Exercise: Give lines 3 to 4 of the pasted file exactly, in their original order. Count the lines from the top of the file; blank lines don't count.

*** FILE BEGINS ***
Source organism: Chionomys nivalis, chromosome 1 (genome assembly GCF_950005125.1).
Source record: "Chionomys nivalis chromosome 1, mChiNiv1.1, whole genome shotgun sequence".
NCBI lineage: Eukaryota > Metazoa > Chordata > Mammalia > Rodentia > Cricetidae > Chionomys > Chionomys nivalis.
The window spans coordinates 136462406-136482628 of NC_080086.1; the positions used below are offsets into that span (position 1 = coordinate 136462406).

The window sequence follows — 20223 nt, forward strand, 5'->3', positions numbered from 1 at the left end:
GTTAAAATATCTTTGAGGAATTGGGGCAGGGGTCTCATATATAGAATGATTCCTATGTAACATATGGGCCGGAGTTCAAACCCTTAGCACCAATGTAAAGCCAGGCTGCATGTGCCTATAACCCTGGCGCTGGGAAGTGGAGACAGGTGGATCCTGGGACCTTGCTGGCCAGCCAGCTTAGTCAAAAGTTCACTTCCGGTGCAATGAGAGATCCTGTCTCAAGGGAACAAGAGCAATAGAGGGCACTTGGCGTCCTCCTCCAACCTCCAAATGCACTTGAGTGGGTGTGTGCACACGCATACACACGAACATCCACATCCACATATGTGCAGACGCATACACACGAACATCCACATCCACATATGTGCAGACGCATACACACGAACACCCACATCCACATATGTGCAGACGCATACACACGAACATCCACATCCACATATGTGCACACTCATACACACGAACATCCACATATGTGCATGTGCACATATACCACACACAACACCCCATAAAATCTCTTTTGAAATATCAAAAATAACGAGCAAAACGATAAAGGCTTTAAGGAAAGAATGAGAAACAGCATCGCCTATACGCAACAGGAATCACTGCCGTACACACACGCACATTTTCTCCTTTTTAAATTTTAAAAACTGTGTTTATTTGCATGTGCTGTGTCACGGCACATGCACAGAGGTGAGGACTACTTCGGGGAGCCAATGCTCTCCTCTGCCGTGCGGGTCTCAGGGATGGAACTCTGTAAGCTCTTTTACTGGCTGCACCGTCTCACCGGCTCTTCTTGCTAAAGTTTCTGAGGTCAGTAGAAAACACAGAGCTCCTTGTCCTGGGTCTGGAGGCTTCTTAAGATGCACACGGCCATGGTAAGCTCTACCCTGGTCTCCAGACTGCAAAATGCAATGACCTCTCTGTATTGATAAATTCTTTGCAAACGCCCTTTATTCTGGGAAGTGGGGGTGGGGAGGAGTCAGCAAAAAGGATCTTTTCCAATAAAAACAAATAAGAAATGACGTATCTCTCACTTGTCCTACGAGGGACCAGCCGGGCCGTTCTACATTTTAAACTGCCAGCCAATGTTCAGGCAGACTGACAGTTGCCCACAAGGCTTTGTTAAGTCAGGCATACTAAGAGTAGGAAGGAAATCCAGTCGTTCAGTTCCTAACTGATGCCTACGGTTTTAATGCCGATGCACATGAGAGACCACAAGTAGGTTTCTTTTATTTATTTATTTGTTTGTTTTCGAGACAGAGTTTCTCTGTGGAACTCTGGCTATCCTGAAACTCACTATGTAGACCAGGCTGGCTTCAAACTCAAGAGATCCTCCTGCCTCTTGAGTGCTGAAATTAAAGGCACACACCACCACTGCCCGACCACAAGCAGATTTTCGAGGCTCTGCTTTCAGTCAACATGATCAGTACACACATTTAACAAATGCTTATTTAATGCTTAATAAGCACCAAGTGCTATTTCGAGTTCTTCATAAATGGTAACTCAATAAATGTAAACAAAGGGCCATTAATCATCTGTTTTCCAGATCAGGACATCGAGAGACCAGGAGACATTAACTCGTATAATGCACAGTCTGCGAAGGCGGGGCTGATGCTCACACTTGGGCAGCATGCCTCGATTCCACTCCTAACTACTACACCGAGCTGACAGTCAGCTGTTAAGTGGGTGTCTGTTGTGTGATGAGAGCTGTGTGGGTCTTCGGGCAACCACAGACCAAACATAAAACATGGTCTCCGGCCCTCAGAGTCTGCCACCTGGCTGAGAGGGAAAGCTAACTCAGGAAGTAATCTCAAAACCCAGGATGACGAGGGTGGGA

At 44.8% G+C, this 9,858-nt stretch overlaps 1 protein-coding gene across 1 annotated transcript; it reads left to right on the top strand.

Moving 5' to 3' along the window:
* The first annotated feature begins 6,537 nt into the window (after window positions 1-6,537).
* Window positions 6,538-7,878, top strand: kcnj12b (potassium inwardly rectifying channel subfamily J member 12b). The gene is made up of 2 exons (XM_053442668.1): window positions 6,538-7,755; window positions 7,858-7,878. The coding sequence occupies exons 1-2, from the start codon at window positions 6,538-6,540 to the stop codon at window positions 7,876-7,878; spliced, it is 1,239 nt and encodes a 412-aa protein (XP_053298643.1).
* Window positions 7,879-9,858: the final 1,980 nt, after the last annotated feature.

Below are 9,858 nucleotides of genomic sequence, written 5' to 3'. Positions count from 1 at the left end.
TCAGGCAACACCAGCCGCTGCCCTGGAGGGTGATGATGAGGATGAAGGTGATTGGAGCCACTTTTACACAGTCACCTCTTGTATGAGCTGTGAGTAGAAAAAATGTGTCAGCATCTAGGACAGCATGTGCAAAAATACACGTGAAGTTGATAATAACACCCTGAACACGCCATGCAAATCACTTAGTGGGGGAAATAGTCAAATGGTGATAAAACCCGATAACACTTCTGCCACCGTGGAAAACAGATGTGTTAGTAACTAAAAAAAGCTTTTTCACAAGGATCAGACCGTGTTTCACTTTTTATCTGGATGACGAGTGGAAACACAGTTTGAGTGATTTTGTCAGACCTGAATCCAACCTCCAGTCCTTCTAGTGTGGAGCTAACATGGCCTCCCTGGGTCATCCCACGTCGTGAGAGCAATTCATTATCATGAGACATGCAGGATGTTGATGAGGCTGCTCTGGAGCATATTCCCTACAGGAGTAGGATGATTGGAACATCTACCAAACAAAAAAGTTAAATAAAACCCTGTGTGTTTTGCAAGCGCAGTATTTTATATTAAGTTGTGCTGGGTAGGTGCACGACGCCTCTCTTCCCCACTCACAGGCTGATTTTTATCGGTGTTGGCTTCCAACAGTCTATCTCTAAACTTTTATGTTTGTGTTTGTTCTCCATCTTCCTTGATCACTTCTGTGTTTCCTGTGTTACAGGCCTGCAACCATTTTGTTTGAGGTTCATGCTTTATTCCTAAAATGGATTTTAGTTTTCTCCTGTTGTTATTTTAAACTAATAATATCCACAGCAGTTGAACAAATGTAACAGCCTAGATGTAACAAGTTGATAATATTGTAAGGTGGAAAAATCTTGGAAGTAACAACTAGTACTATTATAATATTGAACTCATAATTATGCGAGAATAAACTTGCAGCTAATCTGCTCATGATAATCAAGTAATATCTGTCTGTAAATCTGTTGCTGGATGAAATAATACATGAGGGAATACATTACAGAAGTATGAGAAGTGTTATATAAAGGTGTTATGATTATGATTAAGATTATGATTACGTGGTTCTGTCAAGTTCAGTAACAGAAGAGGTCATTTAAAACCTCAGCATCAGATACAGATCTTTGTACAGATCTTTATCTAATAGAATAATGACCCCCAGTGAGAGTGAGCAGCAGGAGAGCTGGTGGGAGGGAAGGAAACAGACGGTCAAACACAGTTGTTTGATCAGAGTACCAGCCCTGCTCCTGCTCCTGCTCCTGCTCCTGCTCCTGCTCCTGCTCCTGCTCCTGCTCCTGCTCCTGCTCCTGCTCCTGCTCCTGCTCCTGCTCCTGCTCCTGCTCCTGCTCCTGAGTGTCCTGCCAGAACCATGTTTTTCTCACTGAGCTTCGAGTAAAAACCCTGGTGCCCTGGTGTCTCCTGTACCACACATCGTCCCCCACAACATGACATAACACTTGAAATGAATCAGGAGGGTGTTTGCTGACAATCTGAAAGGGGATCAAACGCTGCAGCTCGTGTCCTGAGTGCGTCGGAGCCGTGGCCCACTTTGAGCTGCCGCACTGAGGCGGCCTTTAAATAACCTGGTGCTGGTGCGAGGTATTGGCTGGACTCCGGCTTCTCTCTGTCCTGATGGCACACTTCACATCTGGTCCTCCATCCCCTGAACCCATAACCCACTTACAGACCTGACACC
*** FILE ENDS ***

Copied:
NCBI lineage: Eukaryota > Metazoa > Chordata > Mammalia > Rodentia > Cricetidae > Chionomys > Chionomys nivalis.
The window spans coordinates 136462406-136482628 of NC_080086.1; the positions used below are offsets into that span (position 1 = coordinate 136462406).